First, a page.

TAIPEI – Taiwan Semiconductor Manufacturing Co (TSMC) prioritizes auto chip production if it is able to further increase capacity, Taiwan’s Ministry of Economy told Reuters, amid a global shortage that has hampered auto production.
A ministry official said Minister Wang Mei-hua spoke with senior business leaders on the matter on Sunday.
TSMC had told the ministry it will “optimize” the chip manufacturing process to make it more efficient and prioritize automatic chip production if it can further increase capacity, the ministry said.
TSMC, the world’s largest contract chip manufacturer, stated that the current manufacturing capacity is full, but had assured the ministry that “if production can be increased by optimizing manufacturing capacity, it will work with the government to provide automotive chips as a primary application. consider “.
TSMC referred in a statement to Reuters to its Chief Executive Officer CC Wei’s comments on an earnings call this month.
“In addition to continuously maximizing the use of our existing capacity, Dr. Wei also confirmed at our investor conference that we are working closely with customers and moving some of their mature nodes to more advanced nodes, where we have a better capacity to support them, the company said.
Germany has asked Taiwan to convince Taiwanese manufacturers to help reduce the shortage of semiconductor chips in the automotive sector, hampering the fledgling economic recovery from the COVID-19 pandemic.
The request was made in a letter from the German Economy Minister Peter Altmaier to Wang.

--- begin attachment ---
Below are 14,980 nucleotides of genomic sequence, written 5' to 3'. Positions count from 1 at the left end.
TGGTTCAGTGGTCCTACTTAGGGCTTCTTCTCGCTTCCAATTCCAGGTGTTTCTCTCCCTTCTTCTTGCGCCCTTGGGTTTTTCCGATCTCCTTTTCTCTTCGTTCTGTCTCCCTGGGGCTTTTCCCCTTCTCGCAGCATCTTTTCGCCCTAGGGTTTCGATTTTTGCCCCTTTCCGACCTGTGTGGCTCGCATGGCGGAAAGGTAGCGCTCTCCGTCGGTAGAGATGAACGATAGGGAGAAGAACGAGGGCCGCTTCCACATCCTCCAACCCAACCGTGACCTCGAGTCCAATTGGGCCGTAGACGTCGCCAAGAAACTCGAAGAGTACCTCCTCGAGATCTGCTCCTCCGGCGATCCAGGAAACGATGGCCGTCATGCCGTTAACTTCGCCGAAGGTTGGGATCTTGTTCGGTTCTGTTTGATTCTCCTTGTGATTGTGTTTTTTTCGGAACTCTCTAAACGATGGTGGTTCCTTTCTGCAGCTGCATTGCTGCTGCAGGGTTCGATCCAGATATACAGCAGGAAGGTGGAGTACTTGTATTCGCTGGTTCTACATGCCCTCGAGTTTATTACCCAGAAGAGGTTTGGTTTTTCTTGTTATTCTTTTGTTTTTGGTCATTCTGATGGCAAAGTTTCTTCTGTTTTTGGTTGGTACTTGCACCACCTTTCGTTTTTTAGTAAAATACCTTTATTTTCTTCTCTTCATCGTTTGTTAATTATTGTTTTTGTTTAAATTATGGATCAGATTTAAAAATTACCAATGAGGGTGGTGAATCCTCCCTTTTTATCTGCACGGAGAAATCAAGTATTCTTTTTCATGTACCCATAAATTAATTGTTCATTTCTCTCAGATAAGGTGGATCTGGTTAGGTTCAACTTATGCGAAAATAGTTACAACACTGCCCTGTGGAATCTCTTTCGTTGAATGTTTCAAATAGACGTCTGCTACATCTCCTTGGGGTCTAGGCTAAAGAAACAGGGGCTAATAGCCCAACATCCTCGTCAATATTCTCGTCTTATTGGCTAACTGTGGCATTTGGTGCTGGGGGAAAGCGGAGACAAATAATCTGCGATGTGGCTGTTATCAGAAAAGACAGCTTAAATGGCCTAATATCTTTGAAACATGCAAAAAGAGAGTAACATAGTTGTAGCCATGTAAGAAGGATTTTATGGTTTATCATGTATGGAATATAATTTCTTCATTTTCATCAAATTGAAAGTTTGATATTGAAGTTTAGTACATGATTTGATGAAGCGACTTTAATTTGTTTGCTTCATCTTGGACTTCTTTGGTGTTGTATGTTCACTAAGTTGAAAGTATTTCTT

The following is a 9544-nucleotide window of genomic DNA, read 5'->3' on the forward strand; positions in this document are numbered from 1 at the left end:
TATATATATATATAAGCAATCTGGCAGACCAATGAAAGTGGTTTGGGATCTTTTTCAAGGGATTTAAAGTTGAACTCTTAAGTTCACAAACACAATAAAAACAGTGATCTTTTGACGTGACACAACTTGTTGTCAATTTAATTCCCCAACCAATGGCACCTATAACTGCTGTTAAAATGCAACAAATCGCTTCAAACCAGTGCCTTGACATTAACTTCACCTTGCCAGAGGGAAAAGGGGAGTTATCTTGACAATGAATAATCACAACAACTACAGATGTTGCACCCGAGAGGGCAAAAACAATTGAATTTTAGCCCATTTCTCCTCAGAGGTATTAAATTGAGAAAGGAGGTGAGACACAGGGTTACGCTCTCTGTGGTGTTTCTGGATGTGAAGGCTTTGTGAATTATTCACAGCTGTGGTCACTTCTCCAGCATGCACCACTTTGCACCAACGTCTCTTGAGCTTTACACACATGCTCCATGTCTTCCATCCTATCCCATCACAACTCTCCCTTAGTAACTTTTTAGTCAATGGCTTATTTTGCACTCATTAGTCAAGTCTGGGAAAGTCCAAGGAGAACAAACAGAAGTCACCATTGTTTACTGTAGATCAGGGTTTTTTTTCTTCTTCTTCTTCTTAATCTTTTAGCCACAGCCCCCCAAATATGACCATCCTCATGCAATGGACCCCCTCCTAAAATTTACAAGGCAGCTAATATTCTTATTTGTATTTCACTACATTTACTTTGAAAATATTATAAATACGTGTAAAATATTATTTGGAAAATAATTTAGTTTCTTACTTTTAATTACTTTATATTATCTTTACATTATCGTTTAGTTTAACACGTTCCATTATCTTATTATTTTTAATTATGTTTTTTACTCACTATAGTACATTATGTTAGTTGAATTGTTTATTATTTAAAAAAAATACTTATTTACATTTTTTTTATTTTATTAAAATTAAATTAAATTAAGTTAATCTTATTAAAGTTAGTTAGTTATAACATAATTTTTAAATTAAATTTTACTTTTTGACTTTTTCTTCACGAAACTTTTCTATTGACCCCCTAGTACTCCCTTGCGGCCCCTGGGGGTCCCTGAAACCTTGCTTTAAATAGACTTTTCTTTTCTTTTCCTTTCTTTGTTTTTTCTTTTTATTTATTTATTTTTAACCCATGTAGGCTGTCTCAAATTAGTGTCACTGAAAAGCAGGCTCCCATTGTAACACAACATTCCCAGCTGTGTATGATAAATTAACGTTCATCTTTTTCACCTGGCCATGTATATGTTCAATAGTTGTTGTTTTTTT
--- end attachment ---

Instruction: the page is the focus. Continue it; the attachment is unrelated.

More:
The ministry said it would wait to receive the letter before deciding whether to contact TSMC again. Automakers around the world are closing assembly lines due to semiconductor supply issues, exacerbated in some cases by the actions of the former Trump administration against major Chinese chip factories.
Many car manufacturers affected
The shortage affects Volkswagen, Ford, Subaru, Toyota, Nissan, Stellantis and other car manufacturers.
The ministry told Reuters that it had received requests through “ diplomatic channels ” late last year from both the United States and the European Union, as well as from Germany and Japan this year.
It said auto companies cut orders to TSMC in the second quarter of last year, which in turn shifted capacity to other customers, but demand for auto chips returned in the second half of the year.
“The Americans announced the expectation late last year,” the ministry said.
“Right now, everyone is talking to each other through diplomatic channels, including TSMC. Everyone has their hands tied to orders, but from the government’s perspective, we will try to help as much as possible for our important allies.”
A spokesman for the European Commission said there had been “no specific talks” with Taiwan, but that they were closely monitoring the shortage of automatic chips.
A senior official in Japan’s Ministry of Economy, Trade and Industry told Reuters that the Japanese automakers association and TSMC were already in touch, and the ministry has also contacted the de facto Japanese embassy in Taipei to request their support in those talks.
The official added that it is mainly a private sector scholarship so the government is limited in what it can do.
In 2020, auto chips accounted for only 3% of TSMC’s sales, behind 48% for smartphones and 33% for high-performance chips.
In the fourth quarter, sales of TSMC’s auto chips were up 27% from the previous quarter, but still made up only 3% of total sales in the quarter.
A senior Taiwanese government official familiar with the matter told Reuters there wasn’t much they could do.
“They dropped their orders for a variety of reasons when demand was low during the pandemic. But now they want to boost production.”